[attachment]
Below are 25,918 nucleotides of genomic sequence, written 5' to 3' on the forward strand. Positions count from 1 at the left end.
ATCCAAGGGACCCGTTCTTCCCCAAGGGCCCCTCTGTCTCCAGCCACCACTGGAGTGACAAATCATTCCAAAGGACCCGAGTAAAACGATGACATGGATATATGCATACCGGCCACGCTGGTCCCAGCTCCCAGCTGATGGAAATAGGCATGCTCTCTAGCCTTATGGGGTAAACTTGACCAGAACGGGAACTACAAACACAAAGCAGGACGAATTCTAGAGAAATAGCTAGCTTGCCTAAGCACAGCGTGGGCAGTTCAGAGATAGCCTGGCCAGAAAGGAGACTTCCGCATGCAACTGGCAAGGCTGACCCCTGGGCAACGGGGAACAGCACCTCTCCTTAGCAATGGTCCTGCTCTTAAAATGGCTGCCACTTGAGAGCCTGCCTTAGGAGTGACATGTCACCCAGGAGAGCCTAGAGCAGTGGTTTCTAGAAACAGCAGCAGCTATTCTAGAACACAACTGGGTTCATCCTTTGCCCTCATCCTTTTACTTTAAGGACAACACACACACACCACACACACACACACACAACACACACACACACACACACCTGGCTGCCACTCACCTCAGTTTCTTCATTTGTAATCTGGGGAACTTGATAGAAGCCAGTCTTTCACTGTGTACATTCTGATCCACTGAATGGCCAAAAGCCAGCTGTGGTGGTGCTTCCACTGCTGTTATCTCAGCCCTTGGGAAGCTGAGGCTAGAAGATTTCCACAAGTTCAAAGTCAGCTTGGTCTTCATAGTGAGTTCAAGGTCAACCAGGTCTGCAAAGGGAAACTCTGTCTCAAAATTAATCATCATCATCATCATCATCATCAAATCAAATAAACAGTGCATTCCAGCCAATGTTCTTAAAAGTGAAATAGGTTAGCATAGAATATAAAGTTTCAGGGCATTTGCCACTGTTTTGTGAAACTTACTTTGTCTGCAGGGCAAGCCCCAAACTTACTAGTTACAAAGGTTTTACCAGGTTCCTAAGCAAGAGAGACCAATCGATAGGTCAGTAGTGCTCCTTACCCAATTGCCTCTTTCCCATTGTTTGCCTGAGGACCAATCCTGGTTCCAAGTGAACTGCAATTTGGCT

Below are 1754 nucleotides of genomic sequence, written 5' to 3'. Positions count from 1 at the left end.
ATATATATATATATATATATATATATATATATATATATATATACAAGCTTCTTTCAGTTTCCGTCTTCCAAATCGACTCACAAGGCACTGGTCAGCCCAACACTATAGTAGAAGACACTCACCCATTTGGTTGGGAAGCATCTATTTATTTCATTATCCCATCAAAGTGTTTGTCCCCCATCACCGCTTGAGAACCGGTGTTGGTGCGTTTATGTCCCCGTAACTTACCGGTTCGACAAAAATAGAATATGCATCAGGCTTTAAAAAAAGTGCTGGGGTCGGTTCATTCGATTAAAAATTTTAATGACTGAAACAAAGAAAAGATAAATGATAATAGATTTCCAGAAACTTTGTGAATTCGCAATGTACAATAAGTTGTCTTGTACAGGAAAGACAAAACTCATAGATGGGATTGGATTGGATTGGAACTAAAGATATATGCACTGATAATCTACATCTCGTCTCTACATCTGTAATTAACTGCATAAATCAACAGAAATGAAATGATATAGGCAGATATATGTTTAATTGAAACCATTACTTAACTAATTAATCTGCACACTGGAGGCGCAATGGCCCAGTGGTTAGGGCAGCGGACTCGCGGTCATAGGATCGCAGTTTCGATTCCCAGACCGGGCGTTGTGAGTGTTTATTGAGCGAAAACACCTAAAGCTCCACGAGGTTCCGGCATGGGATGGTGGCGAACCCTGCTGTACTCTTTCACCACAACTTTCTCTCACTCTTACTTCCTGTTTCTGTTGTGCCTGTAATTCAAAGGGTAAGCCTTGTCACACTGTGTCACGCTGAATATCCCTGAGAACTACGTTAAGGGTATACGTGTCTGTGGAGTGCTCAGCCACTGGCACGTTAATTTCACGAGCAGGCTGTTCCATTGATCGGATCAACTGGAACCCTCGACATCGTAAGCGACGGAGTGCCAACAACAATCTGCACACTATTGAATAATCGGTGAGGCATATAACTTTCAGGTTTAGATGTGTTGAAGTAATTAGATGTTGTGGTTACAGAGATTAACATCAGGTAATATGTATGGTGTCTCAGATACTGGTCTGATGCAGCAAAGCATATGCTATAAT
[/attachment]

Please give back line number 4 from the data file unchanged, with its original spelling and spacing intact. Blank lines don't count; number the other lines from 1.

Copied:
ATATATATATATATATATATATATATATATATATATATATATACAAGCTTCTTTCAGTTTCCGTCTTCCAAATCGACTCACAAGGCACTGGTCAGCCCAACACTATAGTAGAAGACACTCACCCATTTGGTTGGGAAGCATCTATTTATTTCATTATCCCATCAAAGTGTTTGTCCCCCATCACCGCTTGAGAACCGGTGTTGGTGCGTTTATGTCCCCGTAACTTACCGGTTCGACAAAAATAGAATATGCATCAGGCTTTAAAAAAAGTGCTGGGGTCGGTTCATTCGATTAAAAATTTTAATGACTGAAACAAAGAAAAGATAAATGATAATAGATTTCCAGAAACTTTGTGAATTCGCAATGTACAATAAGTTGTCTTGTACAGGAAAGACAAAACTCATAGATGGGATTGGATTGGATTGGAACTAAAGATATATGCACTGATAATCTACATCTCGTCTCTACATCTGTAATTAACTGCATAAATCAACAGAAATGAAATGATATAGGCAGATATATGTTTAATTGAAACCATTACTTAACTAATTAATCTGCACACTGGAGGCGCAATGGCCCAGTGGTTAGGGCAGCGGACTCGCGGTCATAGGATCGCAGTTTCGATTCCCAGACCGGGCGTTGTGAGTGTTTATTGAGCGAAAACACCTAAAGCTCCACGAGGTTCCGGCATGGGATGGTGGCGAACCCTGCTGTACTCTTTCACCACAACTTTCTCTCACTCTTACTTCCTGTTTCTGTTGTGCCTGTAATTCAAAGGGTAAGCCTTGTCACACTGTGTCACGCTGAATATCCCTGAGAACTACGTTAAGGGTATACGTGTCTGTGGAGTGCTCAGCCACTGGCACGTTAATTTCACGAGCAGGCTGTTCCATTGATCGGATCAACTGGAACCCTCGACATCGTAAGCGACGGAGTGCCAACAACAATCTGCACACTATTGAATAATCGGTGAGGCATATAACTTTCAGGTTTAGATGTGTTGAAGTAATTAGATGTTGTGGTTACAGAGATTAACATCAGGTAATATGTATGGTGTCTCAGATACTGGTCTGATGCAGCAAAGCATATGCTATAAT